He did not see his father again until reaching the age of 18. For the first eight years of his life, Jarre spent six months each year at his maternal grandparents’ flat on the Cours de Verdun, in the Perrache district of Lyon. Jarre’s grandfather was an oboe player, engineer and inventor, designing an early audio mixer used at Radio Lyon.
He also gave Jean Michel his first record player. From his vantage point high above the pavement, the young French boy was able to watch street performers at work, an experience he later cited as proving influential on his art.
Jarre struggled with classical piano studies, although he later changed teachers and worked on his scales. A more general interest in musical instruments was sparked by his discovery at the Saint-Ouen flea market, where his mother sold antiques, of a Boris Vian trumpet violin.
He often accompanied his mother to Le Chat Qui Pêche (The Fishing Cat), a friend’s Paris jazz club, where saxophonists Archie Shepp and John Coltrane, and trumpet players Don Cherry and Chet Baker were regular performers. These early jazz experiences suggested to him that music may be “descriptive, without lyrics”.
He was also influenced by the work of French artist Pierre Soulages, whose exhibition at the Musée d’Art Moderne de la Ville de Paris he attended. Soulages’ paintings used multiple textured layers, and Jarre realised that “for the first time in music, you could act as a painter with frequencies and sounds.”
He was also influenced by classical, modernist music; in a 2004 interview for The Guardian, he spoke of the effect that a performance of Stravinsky’s The Rite of Spring had upon him:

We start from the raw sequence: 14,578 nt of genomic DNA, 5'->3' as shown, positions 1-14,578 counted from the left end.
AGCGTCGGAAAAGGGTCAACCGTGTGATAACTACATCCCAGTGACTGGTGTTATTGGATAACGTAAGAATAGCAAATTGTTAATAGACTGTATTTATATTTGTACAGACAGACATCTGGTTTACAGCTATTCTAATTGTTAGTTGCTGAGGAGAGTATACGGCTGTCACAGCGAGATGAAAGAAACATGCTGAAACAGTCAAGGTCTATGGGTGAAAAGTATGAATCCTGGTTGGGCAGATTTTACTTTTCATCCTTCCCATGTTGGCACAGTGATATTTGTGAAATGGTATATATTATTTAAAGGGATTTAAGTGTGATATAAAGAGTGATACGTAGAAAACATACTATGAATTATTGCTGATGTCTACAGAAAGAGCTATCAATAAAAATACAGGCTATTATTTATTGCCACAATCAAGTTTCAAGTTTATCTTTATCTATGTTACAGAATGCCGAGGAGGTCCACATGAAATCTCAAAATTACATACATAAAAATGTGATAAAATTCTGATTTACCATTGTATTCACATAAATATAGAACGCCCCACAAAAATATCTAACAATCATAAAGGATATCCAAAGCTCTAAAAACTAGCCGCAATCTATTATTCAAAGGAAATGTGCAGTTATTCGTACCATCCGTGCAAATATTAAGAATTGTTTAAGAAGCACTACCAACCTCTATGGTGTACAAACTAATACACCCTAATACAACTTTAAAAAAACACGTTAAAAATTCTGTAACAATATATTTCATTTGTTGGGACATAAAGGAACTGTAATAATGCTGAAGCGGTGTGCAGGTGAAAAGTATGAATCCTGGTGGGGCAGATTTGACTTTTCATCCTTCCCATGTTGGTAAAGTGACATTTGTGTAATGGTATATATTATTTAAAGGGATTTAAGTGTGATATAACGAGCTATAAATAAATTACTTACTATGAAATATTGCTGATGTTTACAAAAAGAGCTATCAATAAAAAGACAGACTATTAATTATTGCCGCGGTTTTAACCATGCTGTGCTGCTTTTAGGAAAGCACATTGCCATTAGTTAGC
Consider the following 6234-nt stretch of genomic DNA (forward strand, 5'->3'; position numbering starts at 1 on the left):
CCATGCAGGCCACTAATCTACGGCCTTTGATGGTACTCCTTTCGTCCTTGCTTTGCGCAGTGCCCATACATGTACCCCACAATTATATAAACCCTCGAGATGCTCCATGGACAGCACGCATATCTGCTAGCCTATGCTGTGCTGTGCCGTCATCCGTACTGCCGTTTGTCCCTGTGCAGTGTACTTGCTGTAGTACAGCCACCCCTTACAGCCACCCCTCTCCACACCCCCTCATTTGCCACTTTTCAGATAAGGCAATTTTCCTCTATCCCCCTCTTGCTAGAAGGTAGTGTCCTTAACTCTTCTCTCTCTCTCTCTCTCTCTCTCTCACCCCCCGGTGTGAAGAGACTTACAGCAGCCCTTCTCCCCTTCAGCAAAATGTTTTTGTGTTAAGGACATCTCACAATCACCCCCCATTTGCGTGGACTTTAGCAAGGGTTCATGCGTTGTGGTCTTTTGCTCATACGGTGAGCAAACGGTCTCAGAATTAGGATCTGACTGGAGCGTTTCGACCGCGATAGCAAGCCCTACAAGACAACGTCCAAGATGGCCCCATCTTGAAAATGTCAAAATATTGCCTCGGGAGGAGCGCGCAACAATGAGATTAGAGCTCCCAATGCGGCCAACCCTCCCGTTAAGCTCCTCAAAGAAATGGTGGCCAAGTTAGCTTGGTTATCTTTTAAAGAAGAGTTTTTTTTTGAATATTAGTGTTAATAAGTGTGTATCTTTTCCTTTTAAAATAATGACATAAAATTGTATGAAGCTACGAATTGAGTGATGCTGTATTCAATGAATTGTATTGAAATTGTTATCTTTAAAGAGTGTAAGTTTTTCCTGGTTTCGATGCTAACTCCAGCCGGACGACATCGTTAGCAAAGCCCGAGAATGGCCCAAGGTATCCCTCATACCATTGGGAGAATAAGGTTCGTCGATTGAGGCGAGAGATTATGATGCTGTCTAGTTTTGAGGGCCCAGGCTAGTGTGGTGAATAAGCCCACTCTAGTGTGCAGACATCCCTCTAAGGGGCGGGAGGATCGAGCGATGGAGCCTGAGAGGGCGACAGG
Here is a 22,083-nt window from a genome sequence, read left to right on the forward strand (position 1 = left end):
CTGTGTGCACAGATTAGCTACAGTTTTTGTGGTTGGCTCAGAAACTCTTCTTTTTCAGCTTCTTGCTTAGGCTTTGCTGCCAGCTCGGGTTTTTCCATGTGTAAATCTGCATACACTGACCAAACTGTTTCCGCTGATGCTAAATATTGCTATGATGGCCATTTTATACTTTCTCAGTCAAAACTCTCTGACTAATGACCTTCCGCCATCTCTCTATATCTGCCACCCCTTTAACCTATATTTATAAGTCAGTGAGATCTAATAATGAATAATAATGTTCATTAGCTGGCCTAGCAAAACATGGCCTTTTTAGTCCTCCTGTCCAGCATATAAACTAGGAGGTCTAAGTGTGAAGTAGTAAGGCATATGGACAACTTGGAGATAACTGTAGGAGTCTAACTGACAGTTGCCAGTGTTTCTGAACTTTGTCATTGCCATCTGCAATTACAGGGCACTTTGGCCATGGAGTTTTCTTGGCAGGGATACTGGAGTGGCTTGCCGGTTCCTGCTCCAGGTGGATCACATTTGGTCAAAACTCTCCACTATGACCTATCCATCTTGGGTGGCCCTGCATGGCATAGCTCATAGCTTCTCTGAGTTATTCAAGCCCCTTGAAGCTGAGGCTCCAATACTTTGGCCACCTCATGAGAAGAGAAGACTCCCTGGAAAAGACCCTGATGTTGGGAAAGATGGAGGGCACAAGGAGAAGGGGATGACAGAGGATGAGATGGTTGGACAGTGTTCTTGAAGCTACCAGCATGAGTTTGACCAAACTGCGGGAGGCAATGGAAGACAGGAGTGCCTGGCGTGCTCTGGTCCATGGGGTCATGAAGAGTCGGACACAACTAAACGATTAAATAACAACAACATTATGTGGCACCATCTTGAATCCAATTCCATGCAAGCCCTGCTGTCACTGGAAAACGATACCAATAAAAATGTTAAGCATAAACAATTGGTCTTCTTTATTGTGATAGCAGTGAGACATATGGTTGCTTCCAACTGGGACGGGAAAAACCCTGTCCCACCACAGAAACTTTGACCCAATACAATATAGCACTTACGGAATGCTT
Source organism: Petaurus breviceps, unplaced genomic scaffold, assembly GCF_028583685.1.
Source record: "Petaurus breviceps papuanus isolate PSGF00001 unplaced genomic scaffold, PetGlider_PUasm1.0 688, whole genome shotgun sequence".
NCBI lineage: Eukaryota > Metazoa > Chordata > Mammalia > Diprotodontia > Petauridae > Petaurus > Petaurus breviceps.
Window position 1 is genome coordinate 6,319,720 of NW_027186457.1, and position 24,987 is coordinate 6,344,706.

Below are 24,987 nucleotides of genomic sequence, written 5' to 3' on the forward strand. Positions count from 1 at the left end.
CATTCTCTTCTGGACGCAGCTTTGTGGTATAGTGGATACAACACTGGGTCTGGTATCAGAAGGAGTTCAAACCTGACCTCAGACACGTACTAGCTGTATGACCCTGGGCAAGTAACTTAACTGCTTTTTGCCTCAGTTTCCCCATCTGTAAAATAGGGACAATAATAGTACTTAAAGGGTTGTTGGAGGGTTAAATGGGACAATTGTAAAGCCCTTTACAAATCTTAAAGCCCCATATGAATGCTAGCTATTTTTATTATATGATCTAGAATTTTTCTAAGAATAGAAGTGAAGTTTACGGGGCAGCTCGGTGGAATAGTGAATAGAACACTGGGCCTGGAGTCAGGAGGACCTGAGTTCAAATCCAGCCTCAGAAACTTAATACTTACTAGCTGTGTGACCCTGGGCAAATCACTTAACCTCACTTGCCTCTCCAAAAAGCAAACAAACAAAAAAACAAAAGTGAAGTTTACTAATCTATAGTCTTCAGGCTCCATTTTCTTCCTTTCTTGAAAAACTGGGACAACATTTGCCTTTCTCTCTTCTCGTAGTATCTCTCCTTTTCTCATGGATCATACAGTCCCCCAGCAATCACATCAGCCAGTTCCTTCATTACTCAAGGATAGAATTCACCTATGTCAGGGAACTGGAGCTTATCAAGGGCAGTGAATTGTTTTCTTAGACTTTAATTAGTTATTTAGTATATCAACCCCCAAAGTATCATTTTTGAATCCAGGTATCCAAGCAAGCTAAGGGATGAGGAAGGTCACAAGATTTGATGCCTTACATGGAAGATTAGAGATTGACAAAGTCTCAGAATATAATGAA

This is where Stravinsky created it in 1913, and it was a huge shock. I also saw the last concert by the great Arabic singer Om Khalsoum. She is the goddess, the Maria Callas of the Orient. Then I heard “Georgia on My Mind” by Ray Charles, and I realised that music can talk to your tummy. I was so impressed by the organic sensuality coming from Ray Charles’s music – there was no intellectual process and it was great.
As a young man he earned money by selling his paintings, exhibiting some of his works at the Lyon Gallery – L’Œil écoute, and by playing in a band called Mystère IV. While he studied at the Lycée Michelet, his mother arranged for him to take lessons in harmony, counterpoint and fugue with Jeannine Rueff of the Conservatoire de Paris.
In 1967 he played guitar in a band called The Dustbins, who appear in the film Des garçons et des filles (fr). He mixed instruments including the electric guitar and the flute, and tape effects and other sounds.
More experimentation followed in 1968, when he began to use tape loops, radios and other electronic devices, but joining the Groupe de Recherches Musicales (GRM) in 1969, then under the direction of Pierre Schaeffer (“father” of musique concrète), proved hugely influential. Jarre was introduced to the Moog modular synthesizer and spent time working at the studio of influential German composer Karlheinz Stockhausen in Cologne.
Jarre’s 1969 release, “La Cage”
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In the kitchen of his flat on Rue de la Trémoille, near the Champs-Élysées, he set up a small recording studio. It included his first synthesiser, an EMS VCS and an EMS Synthi AKS, each linked to Revox tape machines. For a 1969 exposition at the Maison de la Culture (Cultural House) in Reims, Jarre wrote the five-minute song “Happiness Is a Sad Song.” His first commercial release was in 1969 with La Cage/Erosmachine, a mixture of harmony, tape effects and synthesisers.
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